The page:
So okay, I'm about 7,000 words away from my goal and I've about 28 hours left to write. It's below 10 degrees and it's drizzling outside. I've got a slight cough and the sniffles and next week the temperatures might drop below 5 degrees.
I think I'll quit while I'm ahead and say that I'm quite happy with my output this year. And I am. I'm actually amazed that I've written this much in the span of a month.
Without yayas. Hahaha!
So otsukaresama to all my Nano buddies. We fought a good fight, but now it is time for me to retire and recoup.
Someone asked me lately how one gets better at writing.
For a moment, I was at a loss for words. And for a writer, that's kind of ironic. Hahaha!
I guess there's really no step-by-step process to writing. It's really a process of trial and error.
All my creative writing classes were the usual ones taught in high school. I remember I tried countless times to get published in our school paper, and only managed to get an article in on my final year. In college writing took a backseat to the drafting board, though you'd sometimes be surprised at how architects employ creative writing when outlining a project proposal. Hahaha! And before getting published on Youngblood, I had numerous rejected articles.
I tried writing my first book after a summer of immersing myself in
Nancy Drew. I think I was eleven or twelve at the time. And fortunately for everybody, that story won't ever see the light of day. Hahaha! But I'm reminded of my early efforts whenever I see stories posted by tweens on Wattpad. I sincerely admire the courage of the young
authors who post their work on the site (when I was a kid, no one could
peer into my notebooks on threat of death) and open themselves up to
critiques. It's harsh sometimes, but if they're open to learning, it's
bound to be a great learning process.
But I hope they keep writing. For writers and authors, writing is our exercise, it's how we get better.
Another way is to experience life.
In our first year of college, one of our professors told us to go out, go to discos and motels, attend parties, and island-hop. We were all surprised, weren't we at school to learn? He just laughed at our incredulous faces and said, "You want to be architects? How will you design a disco, a hotel, or an airport if you've never been to one? How can you be an effective designer if you've never experienced using those buildings?"
And he was right. I can still remember my guy friends laughing over a drive-in motel I designed in my second year (I just couldn't get why it couldn't have communal parking. Hahaha!).
I think it's the same with writing. How can you write of heartbreak when your heart has never been broken before? How can you write of pain and of loss and of being deprived when you've been pampered your whole life? How can you write about the romance of the cobbled streets of Rome when you've never tread them? How can you write of sunsets on the beach when you've never been outside the concrete jungle of the city?
Don't get me wrong, some people CAN. Some people have wells of imagination so deep you could drown in them.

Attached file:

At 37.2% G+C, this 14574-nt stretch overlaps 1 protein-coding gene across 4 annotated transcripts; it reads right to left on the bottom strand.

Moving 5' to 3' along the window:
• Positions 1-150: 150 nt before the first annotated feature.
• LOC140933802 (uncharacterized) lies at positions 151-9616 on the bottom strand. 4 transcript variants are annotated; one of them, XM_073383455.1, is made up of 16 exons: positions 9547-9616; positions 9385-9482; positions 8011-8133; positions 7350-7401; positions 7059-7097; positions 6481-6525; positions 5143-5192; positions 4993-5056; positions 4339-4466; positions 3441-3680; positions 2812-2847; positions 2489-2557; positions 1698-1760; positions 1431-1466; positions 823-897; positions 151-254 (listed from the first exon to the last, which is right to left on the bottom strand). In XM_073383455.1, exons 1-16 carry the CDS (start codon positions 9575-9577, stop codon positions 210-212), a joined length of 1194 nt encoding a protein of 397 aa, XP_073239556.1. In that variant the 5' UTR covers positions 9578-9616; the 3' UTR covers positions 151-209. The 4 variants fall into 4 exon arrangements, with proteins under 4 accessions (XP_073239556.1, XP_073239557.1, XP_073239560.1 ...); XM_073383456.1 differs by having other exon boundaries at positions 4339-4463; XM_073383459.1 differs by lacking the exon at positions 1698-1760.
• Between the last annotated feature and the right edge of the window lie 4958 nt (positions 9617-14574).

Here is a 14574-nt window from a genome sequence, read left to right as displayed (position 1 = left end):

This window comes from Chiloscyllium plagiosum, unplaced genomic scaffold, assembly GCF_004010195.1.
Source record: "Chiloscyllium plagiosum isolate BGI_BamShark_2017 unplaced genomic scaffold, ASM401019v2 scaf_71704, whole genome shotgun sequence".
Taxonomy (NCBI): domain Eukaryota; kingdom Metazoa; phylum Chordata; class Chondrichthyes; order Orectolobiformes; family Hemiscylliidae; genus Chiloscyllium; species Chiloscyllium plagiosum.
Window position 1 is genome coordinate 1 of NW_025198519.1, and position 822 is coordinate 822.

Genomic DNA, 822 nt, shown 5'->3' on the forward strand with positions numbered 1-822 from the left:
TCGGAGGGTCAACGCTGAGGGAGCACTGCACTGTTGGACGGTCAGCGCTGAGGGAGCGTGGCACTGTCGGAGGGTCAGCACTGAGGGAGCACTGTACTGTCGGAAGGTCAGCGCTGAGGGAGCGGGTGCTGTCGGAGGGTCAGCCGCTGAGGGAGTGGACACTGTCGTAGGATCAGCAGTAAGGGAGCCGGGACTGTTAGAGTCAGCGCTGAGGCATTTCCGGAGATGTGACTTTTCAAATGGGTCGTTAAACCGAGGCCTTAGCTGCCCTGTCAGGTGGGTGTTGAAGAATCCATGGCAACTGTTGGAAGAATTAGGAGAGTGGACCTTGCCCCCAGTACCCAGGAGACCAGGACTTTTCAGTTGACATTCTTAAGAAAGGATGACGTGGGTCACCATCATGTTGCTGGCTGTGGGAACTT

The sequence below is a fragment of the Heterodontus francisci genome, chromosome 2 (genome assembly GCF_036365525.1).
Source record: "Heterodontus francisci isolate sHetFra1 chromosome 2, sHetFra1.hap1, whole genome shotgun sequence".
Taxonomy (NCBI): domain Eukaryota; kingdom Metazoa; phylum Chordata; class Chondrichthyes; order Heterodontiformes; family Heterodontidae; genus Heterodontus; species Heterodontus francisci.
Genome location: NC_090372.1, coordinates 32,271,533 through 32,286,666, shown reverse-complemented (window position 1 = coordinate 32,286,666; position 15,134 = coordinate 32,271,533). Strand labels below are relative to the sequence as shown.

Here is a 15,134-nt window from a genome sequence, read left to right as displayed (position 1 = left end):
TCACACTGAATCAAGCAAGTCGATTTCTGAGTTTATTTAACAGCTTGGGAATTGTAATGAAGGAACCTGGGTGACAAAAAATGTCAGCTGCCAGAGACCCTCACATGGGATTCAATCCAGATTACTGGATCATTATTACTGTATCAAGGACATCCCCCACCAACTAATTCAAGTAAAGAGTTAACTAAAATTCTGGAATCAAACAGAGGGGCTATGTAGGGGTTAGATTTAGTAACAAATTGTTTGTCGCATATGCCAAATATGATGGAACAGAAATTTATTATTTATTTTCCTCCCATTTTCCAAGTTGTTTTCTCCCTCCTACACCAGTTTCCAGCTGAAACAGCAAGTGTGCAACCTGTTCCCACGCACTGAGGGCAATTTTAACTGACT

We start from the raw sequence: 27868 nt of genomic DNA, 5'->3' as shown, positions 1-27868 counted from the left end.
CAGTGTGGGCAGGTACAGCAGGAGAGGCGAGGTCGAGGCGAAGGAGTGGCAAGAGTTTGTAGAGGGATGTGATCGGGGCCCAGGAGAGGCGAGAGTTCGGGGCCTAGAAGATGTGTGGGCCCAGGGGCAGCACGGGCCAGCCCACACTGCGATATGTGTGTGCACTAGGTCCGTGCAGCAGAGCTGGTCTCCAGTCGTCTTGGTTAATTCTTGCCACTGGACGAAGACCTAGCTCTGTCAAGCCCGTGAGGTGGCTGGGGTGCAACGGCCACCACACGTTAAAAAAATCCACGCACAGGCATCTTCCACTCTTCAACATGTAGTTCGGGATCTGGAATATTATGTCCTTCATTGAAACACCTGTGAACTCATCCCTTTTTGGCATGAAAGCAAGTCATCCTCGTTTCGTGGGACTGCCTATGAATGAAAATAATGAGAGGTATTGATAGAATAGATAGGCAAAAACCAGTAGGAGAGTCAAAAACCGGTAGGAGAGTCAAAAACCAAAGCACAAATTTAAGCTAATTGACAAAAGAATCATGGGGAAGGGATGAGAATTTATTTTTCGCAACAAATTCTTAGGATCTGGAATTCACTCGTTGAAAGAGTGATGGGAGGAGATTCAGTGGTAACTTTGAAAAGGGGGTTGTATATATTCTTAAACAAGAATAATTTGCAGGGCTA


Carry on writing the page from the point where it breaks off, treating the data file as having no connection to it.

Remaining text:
But for us who weren't blessed with such imagination or a trust fund to enable us to see the world? Well there's always Google ;-) And don't underestimate the things you can learn from talking to people (with an emphasis on listening).
I think all writers are readers at heart. And this is another good way to learn, not only about places and people, but also about technique. If you like a particular author, try to analyze what that person is doing right and emulate it.
I say emulate, not copy, because every writer has his own unique voice. All artists start out the same, visual and performance artists start by learning the techniques of masters who have gone before them. Only after they've learned and perfected those techniques are they able to develop techniques of their own. I think there's a parallel in learning how to write.
You want to write romance? Read romances. You want to write sci-fi, mystery, or horror? Then read up on those genres. Soak up the techniques of great authors and let your own voice out.
in the end though, the bottom-line is still this: WRITE
They write when they're happy or sad. They try to capture in words the things they see when they travel. They can make you feel hungry or make your heart race by the words they put on paper.
They write because they need to, because they cannot imagine not ever writing.
I wonder if you're like me and story lines and scenes seem to pop out at the most inconvenient of times. Like when you're washing the dishes or changing a dirty diaper or when you've almost fallen asleep after hours of rough housing with the kids?
How do you make sure your ideas don't slip into oblivion?
The hubby handed me one of his portable voice recorders the other week. He's an amateur songwriter, so he uses them to record snippets of the songs he writes. But I don't know ... it just didn't work for me.
I guess I'm more visual than I thought. I like seeing the words appear on screen as I type them out. I just adore the physicality of words, whether typed or written. When I'm in front of a keyboard and screen or have a pen and paper in front of me, words just seem to flow ... characters become more real ... scenes come alive ... well, for me at least ;-)
I decided to migrate the stories to Wattpad, since it's a better application for novel-writing than blogspot ;-) So if you have time, I'd really appreciate if you could check it out. This is my page and you can check out Ana and Ken's story here.
Thanks again for the support! I'll be keeping this blog for other things so hope to hear from you soon ;-)